Lot 12
  • 12

José de Mora (1642-1724) & Diego de Mora (1656-1729) Spanish, Granada, circa 1700

bidding is closed


  • Christ gathering up his Tunic
  • polychromed wood, on a gilt wood base
  • José de Mora (1642-1724) & Diego de Mora (1656-1729) Spanish, Granada, circa 1700


Don Manuel de Sousa e Holstein-Beck, 4th Count of Póvoa, Póvoa de Varzim, Portugal, until 2012

Catalogue Note

This small but profoundly moving image of Christ, humbly gathering his tunic as he is released from his bonds at the column, is closely related to a carving by the sculptor José de Mora, formerly in the Monastery of San Pedro de Alcántara and later in the parish church of San Salvador in Granada, which was destroyed in a fire during the Spanish Civil War in 1936. Gallego y Burin’s 1925 description of the lost masterpiece is echoed in the present sculpture. As opposed to earlier work by de Mora it is: “more stylised and as if arising from an obsessive spirituality… This is not a suffering face but one filled with bitterness, slightly incoherent, blurred and lost. Rather than suffering, this is sadness.” (op.cit., pp. 147-148, fig. 15)

The more formal characteristics of the statuette compare well with de Mora’s practice too. The tunic on the floor was fashioned from polychromed cloth as was that of the lost Granada example and numerous other works by de Mora (see Orozco, op.cit., p. 252). The arrangement of the arms and legs of the present statuette is also close to the destroyed sculpture, whereas a statue of the same subject by José’s younger brother Diego in the convent of the Shod Carmelites in Granada is composed rather differently. The finesse of the modelling of the anatomy, different from the somewhat sketched succession of planes typical of José de Mora’s figures, and the naturalism with which the grazes and lacerations are rendered, however, do compare well to Diego de Mora’s interpretation of the theme. It is therefore likely that the present sculpture was carved during the years that José de Mora collaborated with his brother Diego. In 1704 José had lost his wife and had developed mental issues according to his biographer Antonio Palamino, whom he met in 1712. Diego helped to run the still thriving workshop around this time and the two created some of their most gripping work (op.cit., p. 1140).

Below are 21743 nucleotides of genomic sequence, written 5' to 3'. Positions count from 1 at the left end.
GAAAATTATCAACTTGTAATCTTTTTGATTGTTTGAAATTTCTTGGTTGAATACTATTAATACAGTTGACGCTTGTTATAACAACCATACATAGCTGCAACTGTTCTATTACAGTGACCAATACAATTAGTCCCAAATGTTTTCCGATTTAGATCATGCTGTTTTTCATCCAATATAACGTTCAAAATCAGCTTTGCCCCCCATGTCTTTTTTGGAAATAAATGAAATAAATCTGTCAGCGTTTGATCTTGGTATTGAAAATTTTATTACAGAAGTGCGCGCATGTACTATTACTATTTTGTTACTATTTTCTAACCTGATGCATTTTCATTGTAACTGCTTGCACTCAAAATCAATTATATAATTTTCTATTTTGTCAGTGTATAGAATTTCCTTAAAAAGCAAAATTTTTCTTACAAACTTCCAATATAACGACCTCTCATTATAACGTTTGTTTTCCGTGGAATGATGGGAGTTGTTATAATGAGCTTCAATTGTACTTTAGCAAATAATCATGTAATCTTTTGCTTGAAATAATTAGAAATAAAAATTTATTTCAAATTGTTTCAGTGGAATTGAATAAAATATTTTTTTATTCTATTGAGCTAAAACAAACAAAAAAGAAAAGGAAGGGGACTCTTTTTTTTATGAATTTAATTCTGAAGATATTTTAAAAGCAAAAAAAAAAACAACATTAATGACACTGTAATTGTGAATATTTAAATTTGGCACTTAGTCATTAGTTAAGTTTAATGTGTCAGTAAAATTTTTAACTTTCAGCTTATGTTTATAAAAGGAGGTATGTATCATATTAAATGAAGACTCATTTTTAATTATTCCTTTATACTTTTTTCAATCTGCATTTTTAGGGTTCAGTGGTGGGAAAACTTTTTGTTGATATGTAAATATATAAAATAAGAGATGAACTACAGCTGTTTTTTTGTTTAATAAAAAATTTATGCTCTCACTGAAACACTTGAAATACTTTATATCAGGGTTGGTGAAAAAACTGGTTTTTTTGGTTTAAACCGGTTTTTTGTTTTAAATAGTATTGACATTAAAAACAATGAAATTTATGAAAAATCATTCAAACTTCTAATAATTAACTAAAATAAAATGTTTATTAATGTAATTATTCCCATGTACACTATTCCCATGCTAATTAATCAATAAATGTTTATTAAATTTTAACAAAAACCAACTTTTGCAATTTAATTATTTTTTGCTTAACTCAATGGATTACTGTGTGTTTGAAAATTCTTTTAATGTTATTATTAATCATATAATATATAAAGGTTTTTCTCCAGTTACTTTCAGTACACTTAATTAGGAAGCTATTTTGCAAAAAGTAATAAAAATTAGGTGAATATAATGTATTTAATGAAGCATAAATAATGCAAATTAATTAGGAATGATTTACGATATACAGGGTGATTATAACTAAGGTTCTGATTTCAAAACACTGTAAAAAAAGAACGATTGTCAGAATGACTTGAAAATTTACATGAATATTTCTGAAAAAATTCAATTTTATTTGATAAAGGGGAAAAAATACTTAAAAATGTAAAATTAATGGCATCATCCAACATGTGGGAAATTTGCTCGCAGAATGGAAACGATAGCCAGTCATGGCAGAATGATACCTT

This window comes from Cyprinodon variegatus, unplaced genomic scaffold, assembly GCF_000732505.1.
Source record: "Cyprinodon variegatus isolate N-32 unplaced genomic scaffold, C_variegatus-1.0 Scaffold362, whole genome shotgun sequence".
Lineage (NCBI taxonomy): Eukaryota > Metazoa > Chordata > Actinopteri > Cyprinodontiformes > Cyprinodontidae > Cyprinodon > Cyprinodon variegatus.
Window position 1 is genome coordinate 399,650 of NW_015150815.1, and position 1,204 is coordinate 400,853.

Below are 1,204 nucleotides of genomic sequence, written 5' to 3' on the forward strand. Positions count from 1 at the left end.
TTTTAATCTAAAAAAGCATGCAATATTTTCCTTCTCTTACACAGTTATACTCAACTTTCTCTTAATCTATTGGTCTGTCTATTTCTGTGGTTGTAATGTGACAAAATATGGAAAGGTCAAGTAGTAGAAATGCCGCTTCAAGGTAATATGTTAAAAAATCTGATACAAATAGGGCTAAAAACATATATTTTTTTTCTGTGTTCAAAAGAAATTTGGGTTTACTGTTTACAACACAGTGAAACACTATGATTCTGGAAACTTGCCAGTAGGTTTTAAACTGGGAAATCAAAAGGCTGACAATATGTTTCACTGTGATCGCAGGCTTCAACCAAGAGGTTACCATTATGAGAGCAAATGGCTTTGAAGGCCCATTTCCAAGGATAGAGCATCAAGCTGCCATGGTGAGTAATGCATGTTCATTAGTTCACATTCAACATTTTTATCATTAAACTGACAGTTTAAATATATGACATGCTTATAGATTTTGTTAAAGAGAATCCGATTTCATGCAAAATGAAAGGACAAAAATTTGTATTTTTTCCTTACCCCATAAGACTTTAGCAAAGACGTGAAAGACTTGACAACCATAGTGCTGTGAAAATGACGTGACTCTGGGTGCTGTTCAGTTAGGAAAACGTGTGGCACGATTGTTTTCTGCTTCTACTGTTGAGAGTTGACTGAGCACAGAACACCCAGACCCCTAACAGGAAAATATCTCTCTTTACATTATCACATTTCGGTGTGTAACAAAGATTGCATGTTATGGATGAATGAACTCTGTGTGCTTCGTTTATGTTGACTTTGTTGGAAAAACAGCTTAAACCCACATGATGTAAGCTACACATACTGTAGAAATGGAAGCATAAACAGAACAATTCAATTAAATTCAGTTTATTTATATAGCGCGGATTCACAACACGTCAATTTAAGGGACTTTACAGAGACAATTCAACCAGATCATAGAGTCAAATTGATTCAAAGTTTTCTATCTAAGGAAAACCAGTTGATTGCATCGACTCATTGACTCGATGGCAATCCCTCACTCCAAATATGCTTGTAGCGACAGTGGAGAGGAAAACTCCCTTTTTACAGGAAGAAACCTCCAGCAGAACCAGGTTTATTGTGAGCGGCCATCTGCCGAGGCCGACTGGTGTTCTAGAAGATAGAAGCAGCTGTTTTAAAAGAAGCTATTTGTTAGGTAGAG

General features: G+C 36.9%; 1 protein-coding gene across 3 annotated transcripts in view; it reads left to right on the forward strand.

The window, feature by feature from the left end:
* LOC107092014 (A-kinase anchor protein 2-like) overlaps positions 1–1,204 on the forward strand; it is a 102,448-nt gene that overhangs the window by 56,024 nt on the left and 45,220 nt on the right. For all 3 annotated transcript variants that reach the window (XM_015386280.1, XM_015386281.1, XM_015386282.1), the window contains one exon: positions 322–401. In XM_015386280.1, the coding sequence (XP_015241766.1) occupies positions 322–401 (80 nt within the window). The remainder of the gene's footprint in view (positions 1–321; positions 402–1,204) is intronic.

The moment at which Christ falls to the ground after being mocked and abused by his torturers and gathers up his tunic in isolation, anticipating the carrying of the Cross, was not described in the Gospels but was elaborated upon in mystical texts prevalent in Spain in the 17th century. Dark depictions of the scene were painted by Zurbarán for the Church of Jadraque and Murillo (now in the Krannert Art Museum, Illinois), and Alonso de Mena is known to have carved a Christ gathering his tunic for the Alcalá la Real in Jaén which is now lost. The scene appeared on multiple occasions in the 17th century in Southern Spain because it brings into focus the complex interplay of beauty and suffering that so often characterises the Spanish Baroque. It surpasses the Crucified Christ and Christ Recumbent in intensity and expressive power.

A. Gallego y Burin, José de Mora. Su vida e su obra, Granada, 1925; A. Palomino de Castro y Velasco, Parnaso español pintoresco laureado, Madrid, 1947; E. Orozco Díaz, “Unas obras de Risueño y de Mora desconocidas”, Archivo español de arte XLIV, 1971

We are grateful to José Luis Romero Torres for his assistance in cataloguing this work.